Tuesday, November 27, 2007

Can you tell me how to get...?

Why is everyone hating on Sesame Street? Twice this week I have found myself defending this greatest of shows. First my mom e-mailed that Time magazine said Sesame Street might "not meet the needs of today's preschool child" because Cookie Monster eats too many cookies. Are you kidding? I'll tell you who is clearly not meeting the needs of today's preschool children -- 1)their parents 2)any media company who would print that statement (or similarly absurd statements such as "W. Bush has legitimate reasons for going to war in Iraq")

Then today in class (the Gender Colloquium) we discussed categorization and the intersectionality of categories in legal advocacy. Example: there is often a blur between race and sex discrimination. Like, if Don Imus goes around calling someone "nappy-headed hos" it is interesting how quickly it became a racial discussion more than a women's groups discussion. That kind of thing. Anyway, the speaker talked about how we learn categorization from Sesame Street, a la "One of these things is not like the other."

Now, I like me some Ani DiFranco as much as the next person (if not more so), but her lyric "They tried to test my IQ, they showed me a picture of three oranges and a pear, they asked me which one is different and doesn't belong, they taught me different is wrong" is great poetry, but it is not the literal truth. Sesame Street is awesome and helps connect synapses and teach kids how to hang out in the world. As I pointed out in class today, there is no value judgment about circles and triangles. They're just different. One is not better than the other.

Also in that class, and I realize I am breaking my no-blogging-about-classmates-rule for the second time in a week, but come on: we were talking about optimism and pessimism in law students and lawyers, and some girl brought up The Secret. UGH. And quite frankly, a phrase more vulgar than "ugh" slipped out of me -- aloud, I fear -- before I could even catch myself. So I had to cover it up by saying some more about Oprah and pretending I wasn't offering this classmate my biggest eye roll of the semester. The Secret. Puh-leeze. I actually don't dislike Oprah at all, but she so missed the boat on that one. She should go back to He's Just Not That Into You.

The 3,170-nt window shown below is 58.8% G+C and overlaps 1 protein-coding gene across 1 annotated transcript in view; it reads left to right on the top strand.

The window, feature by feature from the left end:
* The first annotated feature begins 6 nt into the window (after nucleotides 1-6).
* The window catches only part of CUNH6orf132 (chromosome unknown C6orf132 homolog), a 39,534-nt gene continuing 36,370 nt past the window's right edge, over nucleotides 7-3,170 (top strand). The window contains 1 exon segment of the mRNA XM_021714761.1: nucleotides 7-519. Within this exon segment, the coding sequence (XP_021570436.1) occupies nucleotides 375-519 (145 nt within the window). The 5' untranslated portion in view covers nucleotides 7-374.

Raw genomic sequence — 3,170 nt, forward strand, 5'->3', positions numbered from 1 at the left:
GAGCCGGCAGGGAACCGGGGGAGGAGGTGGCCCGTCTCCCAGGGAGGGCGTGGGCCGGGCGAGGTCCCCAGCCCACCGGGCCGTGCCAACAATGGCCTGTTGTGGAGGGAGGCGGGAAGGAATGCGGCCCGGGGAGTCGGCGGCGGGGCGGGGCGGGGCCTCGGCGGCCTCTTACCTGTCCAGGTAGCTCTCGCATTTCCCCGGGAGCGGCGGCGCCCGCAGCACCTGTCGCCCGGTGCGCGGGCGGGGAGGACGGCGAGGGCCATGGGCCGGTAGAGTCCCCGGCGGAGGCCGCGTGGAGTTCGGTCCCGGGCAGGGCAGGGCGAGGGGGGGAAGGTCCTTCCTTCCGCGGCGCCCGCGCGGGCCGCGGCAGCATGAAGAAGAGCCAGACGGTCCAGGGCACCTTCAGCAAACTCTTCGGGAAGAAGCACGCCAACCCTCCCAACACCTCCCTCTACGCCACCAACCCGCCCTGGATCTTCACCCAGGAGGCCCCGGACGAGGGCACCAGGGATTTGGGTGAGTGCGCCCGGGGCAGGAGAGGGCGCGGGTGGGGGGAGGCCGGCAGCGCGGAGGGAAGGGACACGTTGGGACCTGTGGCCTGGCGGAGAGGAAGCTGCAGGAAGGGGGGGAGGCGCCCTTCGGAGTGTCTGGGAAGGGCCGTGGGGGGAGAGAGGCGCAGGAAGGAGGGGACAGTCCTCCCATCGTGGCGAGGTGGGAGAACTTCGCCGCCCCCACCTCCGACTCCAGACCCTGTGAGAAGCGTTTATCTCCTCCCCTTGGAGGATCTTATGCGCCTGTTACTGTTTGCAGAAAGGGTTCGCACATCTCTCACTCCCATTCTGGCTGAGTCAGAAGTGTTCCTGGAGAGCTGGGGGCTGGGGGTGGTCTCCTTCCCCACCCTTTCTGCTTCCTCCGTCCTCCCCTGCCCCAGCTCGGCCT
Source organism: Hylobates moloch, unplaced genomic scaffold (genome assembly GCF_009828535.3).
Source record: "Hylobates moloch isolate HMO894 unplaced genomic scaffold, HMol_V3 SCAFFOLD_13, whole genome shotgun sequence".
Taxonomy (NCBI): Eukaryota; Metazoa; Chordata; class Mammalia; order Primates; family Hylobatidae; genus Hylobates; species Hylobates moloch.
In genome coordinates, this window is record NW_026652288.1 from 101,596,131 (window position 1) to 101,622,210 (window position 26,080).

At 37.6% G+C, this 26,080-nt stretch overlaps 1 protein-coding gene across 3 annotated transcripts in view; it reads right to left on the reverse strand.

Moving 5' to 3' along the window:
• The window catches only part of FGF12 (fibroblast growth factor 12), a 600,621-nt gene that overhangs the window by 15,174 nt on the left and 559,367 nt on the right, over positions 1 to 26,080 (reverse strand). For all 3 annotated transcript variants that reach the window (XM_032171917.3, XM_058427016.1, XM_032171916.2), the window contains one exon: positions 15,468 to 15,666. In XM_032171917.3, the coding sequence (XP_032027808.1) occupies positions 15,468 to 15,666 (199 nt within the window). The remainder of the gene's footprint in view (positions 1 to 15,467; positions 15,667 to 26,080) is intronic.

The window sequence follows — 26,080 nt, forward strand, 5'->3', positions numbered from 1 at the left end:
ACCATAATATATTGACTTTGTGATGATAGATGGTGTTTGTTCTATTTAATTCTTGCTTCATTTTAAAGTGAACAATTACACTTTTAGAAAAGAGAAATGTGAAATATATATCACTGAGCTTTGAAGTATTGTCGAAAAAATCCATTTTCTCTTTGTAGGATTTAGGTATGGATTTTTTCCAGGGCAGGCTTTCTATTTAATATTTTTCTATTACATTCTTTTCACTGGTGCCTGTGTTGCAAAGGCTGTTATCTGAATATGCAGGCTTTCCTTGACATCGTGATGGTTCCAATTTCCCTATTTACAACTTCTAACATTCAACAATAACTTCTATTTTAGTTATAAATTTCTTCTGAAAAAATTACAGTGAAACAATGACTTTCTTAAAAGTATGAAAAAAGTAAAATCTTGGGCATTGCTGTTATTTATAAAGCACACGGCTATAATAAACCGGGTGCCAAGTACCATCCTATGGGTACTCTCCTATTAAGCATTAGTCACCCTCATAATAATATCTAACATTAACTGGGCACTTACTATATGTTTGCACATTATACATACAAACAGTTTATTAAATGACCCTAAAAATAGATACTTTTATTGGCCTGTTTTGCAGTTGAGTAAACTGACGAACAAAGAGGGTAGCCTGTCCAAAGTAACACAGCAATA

*note: Not only is this the second time I have quoted Ani DiFranco's song "My IQ" but also the second time I have mentioned Ani D. and George W. in the same post (here's the first). This time instead of Tolstoy and Cleary, they are joined by Oprah, Don Imus, and Cookie Monster, another fabulous assortment of guests for a dinner party if I do say so myself.

5 comments:

Anonymous said...

Funny - I was humming the Sesame Street theme in the shower today and thinking about how it would play in a Latin jazz arrangement - quite well, I think. And then I thought that probably it has already been done, but I can't think of whom may have done it....not that it would stop me. Weird you should blog on it today.
Cookie Monster rocks. Have journalists nothing better to do? Pick on somebody else other than the formidable C.M.
Kim Diaz (No, I can't remember my damn Google password.)

James said...

But the law of attraction IS SO TRUE!!!

I can't prove it, you just have to trust me. Anyone want to join my cult?

jnap said...

Well, I have heard tell that students are discouraged from reading Harriet Beecher Stowe's "Uncle Tom's Cabin" because it is so racist. It may be, but it was an important period piece in an important part of our history, and folks just don't understand that.

Or, the humor in "The Russians are Coming, The Russians are Coming" is lost if you do not understand "the cold war," AND the isolationism and patriot ownership of islanders of Massachusetts.

Just like folks don't understand that Sesame Street has more to offer than cookies. AND, it was VERY IMPORTANT breakthrough children's television. When it came out, probably the best we got was Romper Room or Captain Kangeroo and Sesame Street is heads and shoulders above that.

Wendy said...

I laughed out loud at this story in my office. The audible "UGH" in class is so great. I like Oprah too but she has a high tolerance for nonsense. Remember when "Dr." John Gray was on all the time telling us that women are from Mars, etc.

Hooray for Sesame Street. I'm looking forward to watching it with my baby soon. I hear that it has become the Elmo Show, though, which is lame.

Saradevil said...

Categorization is an important cognitive skill and one that needs to be taught.

However the use of categorization to vilify various groups of people is not a skill that has ever been taught on Sesame Street.

Anyone who thinks so obviously goes in the stupid people box.